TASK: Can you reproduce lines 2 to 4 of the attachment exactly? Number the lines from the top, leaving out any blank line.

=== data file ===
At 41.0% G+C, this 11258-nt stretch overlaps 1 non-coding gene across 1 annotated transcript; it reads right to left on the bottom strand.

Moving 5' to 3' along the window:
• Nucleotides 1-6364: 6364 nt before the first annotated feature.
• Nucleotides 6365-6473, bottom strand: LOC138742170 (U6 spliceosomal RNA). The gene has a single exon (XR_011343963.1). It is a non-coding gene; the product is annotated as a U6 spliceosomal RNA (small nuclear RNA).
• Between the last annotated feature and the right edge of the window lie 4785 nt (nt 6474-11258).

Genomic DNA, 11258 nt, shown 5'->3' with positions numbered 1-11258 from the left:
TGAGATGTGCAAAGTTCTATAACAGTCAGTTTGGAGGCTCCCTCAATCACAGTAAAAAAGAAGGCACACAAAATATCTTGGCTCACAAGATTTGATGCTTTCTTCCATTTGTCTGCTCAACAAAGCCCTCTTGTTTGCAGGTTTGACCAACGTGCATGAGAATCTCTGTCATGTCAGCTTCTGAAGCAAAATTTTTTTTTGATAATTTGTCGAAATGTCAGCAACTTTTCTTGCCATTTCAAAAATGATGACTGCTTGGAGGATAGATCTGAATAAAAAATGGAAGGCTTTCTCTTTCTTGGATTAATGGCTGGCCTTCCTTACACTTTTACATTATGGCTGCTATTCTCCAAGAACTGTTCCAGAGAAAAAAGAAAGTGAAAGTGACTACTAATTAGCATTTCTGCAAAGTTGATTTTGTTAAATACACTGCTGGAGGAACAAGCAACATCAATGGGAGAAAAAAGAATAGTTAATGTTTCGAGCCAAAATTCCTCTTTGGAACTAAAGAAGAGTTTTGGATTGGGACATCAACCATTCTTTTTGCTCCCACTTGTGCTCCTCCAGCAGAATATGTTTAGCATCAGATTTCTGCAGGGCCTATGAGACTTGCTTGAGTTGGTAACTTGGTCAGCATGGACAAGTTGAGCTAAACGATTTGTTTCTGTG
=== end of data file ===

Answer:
Moving 5' to 3' along the window:
• Nucleotides 1-6364: 6364 nt before the first annotated feature.
• Nucleotides 6365-6473, bottom strand: LOC138742170 (U6 spliceosomal RNA). The gene has a single exon (XR_011343963.1). It is a non-coding gene; the product is annotated as a U6 spliceosomal RNA (small nuclear RNA).